Now, I do have an Atom based desktop machine running Fedora 11, and that's perfectly usable for the most part - albeit with a slightly better spec Atom processor, but with the same 1GB of RAM. As such, it seemed to make sense to look at getting Linux on the unused netbook, which might give it a bit more regular workout. Both of the netbooks have had a few distros installed within VMWare, but unsurprisingly they don't run that great, performance-wise, but I'm hopeful that Linux running natively should be a decent experience.

The last time I installed Linux natively on a laptop was around 2004/5, and whilst I was happy with how it run, I never got the wifi working. In all honesty, I don't think I actually spent much - if any - effort trying to fix it; I was quite content to use a wired connection. However, the experience made me wary of expecting too much by way of Linux compatibility on laptop hardware; hence why I've generally stuck to running distros within VMs, and letting the underlying pre-installed OS worry about the hardware.

Also, I'm loathe to ever get rid of the originally installed OS on any machines I buy, so I run them as dual-boot. I don't think I'd ever had much of an issue on this before now, but that was before I encountered the mysterious of Dell's restore functionality...

All this blather is leading up to a series of posts I'm planning, that document the trials and tribulations of doing what in theory should be a fairly straightforward task - getting a modern, well-establish and widely used Linux distro (Fedora 14) running on what would seem to be fairly mundane, well understood and supported mass-market hardware (Dell netbook). Unfortunately, this isn't the case :-( Most or all of the areas I'll cover in this series is documented on the net, but it's all rather disjointed, so hopefully I can collate it all here for any other lost souls who set on this path.

To be continued...

Ubuntu's homepage doesn't mention Linux anywhere

Posted by John Smith on

I primarily use Red Hat/Fedora distributions of Linux; more than anything this is for historical/comfort reasons. Whilst omissions like AVI and MP3 playback are annoying - but perfectly understandable to my mind - at least I "know where the bodies are buried", and can get a new system quickly set up the way I want.

However, to avoid missing out, I usually have one of my spare machines running one of the other current major distros. In years gone by, that would have been Mandrake/Mandriva or SuSE, but these days, of course, it's Ubuntu that has the hype and the mindshare.

Looking to install Ubuntu's new 10.10 release onto a netbook, I searched for some online docs about burning the .iso onto a USB drive, as Fedora's livecd-iso-to-disk didn't seem to want to play with an Ubuntu .iso. However, it turned out that Ubuntu's docs don't acknowledge the existence of anything other than Windows, Mac, and Ubuntu. I guess I now know how the BSD people feel...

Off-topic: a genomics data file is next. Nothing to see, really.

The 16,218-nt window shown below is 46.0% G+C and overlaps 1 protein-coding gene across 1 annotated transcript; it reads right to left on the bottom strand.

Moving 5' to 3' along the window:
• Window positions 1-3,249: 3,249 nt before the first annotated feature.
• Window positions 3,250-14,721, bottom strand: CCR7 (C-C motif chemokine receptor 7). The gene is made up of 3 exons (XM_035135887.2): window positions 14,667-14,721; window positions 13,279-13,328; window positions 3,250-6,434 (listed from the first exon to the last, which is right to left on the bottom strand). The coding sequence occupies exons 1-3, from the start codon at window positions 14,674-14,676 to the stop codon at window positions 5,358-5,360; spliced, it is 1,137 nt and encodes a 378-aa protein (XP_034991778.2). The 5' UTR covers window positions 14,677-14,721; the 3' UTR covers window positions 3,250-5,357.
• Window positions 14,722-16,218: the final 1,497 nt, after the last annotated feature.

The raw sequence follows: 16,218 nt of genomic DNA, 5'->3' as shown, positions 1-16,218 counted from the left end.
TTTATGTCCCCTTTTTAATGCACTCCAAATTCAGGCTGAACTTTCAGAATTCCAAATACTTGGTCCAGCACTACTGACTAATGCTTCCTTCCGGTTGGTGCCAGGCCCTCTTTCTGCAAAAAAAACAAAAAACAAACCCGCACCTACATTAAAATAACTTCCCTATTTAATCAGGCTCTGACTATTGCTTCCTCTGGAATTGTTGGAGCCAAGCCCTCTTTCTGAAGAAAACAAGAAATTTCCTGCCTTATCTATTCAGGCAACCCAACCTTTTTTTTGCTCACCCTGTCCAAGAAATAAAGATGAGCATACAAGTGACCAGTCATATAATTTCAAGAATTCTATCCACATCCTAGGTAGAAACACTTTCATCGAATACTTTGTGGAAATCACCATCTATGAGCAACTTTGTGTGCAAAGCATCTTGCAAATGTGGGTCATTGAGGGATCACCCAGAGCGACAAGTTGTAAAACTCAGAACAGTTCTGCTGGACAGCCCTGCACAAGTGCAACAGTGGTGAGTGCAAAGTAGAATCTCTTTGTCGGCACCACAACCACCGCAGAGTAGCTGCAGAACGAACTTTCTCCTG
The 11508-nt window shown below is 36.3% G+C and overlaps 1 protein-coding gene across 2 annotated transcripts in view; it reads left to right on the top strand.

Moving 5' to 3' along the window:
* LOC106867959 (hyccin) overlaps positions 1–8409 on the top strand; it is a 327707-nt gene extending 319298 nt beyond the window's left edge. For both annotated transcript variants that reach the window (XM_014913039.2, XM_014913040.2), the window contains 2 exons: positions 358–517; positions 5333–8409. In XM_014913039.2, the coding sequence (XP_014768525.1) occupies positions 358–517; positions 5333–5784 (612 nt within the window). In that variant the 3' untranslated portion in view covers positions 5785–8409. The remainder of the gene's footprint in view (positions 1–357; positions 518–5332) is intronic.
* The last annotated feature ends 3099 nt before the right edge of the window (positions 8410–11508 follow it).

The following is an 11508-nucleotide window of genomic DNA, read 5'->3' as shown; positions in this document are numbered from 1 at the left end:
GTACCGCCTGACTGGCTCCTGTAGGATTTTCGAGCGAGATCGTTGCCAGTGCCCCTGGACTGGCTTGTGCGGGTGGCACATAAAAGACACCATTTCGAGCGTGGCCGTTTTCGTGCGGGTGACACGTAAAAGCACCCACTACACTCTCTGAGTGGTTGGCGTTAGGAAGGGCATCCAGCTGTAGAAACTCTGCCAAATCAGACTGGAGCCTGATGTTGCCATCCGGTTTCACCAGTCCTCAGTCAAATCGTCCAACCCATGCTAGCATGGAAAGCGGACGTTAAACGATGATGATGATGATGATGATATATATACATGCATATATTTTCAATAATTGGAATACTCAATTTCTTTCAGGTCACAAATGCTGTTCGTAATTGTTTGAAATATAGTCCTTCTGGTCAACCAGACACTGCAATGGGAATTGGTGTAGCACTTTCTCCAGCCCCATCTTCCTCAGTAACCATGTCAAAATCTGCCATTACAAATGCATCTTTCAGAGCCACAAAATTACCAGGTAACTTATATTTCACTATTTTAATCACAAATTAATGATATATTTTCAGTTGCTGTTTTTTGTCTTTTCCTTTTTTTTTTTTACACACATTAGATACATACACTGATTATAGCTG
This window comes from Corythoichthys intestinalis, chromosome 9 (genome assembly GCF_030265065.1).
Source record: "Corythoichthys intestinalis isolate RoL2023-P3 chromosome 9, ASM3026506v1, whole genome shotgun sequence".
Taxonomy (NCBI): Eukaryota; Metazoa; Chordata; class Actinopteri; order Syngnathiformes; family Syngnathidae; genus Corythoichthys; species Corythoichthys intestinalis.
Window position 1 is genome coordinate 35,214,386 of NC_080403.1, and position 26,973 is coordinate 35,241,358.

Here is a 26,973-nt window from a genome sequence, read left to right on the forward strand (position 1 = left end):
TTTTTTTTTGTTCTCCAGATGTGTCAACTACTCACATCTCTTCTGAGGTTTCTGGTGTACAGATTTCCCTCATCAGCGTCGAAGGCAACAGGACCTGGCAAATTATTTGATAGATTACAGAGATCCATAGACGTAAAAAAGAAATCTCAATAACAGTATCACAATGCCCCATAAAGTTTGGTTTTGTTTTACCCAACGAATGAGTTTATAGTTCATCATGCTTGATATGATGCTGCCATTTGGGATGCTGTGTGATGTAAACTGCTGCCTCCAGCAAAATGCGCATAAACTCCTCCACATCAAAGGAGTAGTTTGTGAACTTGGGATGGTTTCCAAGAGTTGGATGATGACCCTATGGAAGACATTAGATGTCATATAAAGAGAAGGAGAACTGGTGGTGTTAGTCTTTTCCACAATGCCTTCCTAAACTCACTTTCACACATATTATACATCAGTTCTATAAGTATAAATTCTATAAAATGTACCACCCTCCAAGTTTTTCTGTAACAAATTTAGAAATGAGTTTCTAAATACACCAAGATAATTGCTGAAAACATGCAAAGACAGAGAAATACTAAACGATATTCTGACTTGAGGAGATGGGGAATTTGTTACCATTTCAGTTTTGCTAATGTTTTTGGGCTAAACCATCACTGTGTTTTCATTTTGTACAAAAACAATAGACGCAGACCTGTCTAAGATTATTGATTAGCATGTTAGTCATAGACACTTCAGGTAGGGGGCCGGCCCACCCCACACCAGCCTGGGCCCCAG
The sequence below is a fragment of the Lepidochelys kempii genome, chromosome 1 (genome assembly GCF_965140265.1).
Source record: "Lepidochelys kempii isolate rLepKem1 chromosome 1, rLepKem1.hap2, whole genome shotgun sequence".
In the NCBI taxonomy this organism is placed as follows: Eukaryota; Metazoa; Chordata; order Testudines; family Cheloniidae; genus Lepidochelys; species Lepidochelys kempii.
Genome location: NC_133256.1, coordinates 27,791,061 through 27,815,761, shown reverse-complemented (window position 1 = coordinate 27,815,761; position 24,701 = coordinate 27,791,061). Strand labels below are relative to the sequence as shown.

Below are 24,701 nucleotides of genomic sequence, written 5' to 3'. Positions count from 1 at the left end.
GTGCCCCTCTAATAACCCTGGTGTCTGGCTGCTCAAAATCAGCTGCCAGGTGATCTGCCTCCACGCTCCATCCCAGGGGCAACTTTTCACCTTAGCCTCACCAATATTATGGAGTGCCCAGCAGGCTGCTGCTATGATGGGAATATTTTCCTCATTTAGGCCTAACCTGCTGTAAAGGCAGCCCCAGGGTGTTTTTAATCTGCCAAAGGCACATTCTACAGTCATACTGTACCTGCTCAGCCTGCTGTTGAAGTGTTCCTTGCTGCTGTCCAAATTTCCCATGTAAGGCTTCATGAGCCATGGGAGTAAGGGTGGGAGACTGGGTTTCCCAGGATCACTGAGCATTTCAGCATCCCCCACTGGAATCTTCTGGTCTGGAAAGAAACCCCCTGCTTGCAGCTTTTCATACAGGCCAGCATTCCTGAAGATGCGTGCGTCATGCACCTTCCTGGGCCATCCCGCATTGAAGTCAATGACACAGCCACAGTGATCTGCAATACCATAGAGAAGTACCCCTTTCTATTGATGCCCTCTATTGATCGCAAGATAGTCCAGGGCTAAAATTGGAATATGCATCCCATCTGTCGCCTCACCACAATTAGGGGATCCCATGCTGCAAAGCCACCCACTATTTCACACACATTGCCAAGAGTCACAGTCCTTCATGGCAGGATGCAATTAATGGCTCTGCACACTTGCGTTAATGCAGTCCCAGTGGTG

Screen grab from Ubuntu website only showing Windows, Mac and Ubuntu as operating systems to choose from

Anyway, this got me thinking: is Ubuntu trying to cover up the fact that it's based on Linux? I grabbed the list of the current top 10 Linux distributions from DistroWatch, added on a couple of the more corporate/enterprisey ones (Red Hat, CentOS and Novell/SuSE), and ran a very simple script to pull down their homepages and count how many times they mention "Linux". Here are results: : 0 : 1 : 131 : 4 : 6 : 148 : 21 : 27 : 54 : 2 : 4 : 6 : 96

The numbers are distorted of course, especially for those that include "Linux" in their brand-name. Fedora and OpenSuSE don't score well, but at least they do both mention it prominently near the top of the page.

However, I finding it galling that in 30-odd kilobytes of HTML, Ubuntu can't find anywhere to mention the (literal) kernel that underlies their product. It's not mentioned on their "How can it be free?" page either - there's just a mention of open source in general (which also implies it's down to the efforts of corporations, and not individuals). It should also be noted that the two mentions of Linux on Lubuntu's home page are just feed links from external sites/blogs.

Maybe we should follow RMS's example and insist on referring to it as GNU/Linux/Ubuntu?

About this blog

This blog (mostly) covers technology and software development.

Note: I've recently ported the content from my old blog hosted on Google App Engine using some custom code I wrote, to a static site built using Pelican. I've put in place various URL manipulation rules in the webserver config to try to support the old URLs, but it's likely that I've missed some (probably meta ones related to pagination or tagging), so apologies for any 404 errors that you get served.

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About the author

I'm a software developer who's worked with a variety of platforms and technologies over the past couple of decades, but for the past 7 or so years I've focussed on web development. Whilst I've always nominally been a "full-stack" developer, I feel more attachment to the back-end side of things.

I'm a web developer for a London-based equities exchange. I've worked at organizations such as News Corporation and Google and BATS Global Markets. Projects I've been involved in have been covered in outlets such as The Guardian, The Telegraph, the Financial Times, The Register and TechCrunch.